But there is one big snag.

If a similar measure to Cyprus were to be applied to Scotland, the Scottish authorities would have to police the new ‘EU border’ with England. Of course, the problem wouldn’t arise if free movement of people continued to apply to the whole UK as well. But that looks unlikely.

This is why Nicola Sturgeon didn’t want Scotland to become independent in a row over EU membership. But it looks like hard borders are going to happen anyway. If Scotland simply acquiesces to UK Brexit, customs points must be set up right round the Scottish and UK coast and at airports. If Scotland wins a Cyprus style deal within the EU but rUK still leaves the EU (with or without Northern Ireland), a hard border may also happen. In short, the next months of negotiation may show that Scotland will be stuck policing new borders whatever happens – once the UK triggers Article 50.

But there’s a bigger snag.

“Doing a Cyprus” depends on the UK not formally withdrawing from the EU and that seems fairly unlikely. There would also have to be constitutional amendments of the relevant Devolution Acts, so devolved governments had the competence to take decisions at EU level – on “reserved” subjects like foreign affairs and defence – and sign international agreements, such as multilateral conventions. If that happened, Scotland and Northern Ireland would achieve such legislative autonomy that it would be hard to distinguish between their new status and full independence.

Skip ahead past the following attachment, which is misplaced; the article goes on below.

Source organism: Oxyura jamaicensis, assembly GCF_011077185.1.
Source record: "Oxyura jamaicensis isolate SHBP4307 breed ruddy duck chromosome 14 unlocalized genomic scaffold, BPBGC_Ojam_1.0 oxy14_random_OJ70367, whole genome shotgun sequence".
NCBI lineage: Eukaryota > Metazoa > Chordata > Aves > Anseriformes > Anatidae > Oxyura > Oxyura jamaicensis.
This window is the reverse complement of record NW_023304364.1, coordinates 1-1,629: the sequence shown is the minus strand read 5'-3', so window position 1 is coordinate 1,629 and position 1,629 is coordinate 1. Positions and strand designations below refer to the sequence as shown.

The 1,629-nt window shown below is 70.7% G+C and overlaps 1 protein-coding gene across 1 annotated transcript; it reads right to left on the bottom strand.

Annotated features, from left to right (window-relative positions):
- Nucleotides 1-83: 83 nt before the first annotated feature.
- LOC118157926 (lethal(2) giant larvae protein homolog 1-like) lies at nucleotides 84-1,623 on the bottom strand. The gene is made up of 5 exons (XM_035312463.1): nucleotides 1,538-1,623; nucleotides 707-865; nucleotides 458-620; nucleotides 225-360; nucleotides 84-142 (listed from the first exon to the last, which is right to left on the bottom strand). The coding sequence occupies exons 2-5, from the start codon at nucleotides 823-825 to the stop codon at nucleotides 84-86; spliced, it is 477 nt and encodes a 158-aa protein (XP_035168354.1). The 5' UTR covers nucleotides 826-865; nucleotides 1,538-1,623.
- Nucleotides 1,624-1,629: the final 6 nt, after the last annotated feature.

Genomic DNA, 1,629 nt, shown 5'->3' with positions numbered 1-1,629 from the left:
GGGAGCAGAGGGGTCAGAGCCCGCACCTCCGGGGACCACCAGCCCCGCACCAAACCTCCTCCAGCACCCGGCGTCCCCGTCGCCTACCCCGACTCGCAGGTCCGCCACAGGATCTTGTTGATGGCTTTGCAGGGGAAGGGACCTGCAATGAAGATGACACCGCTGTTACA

The Cyprus option could still be used transitionally until the positions of Scotland and Northern Ireland are renegotiated domestically. But does London care enough to even contemplate that?

If opt-out options unravel over the summer months, it’s likely that the prospects for indyref2 won’t suffer at all.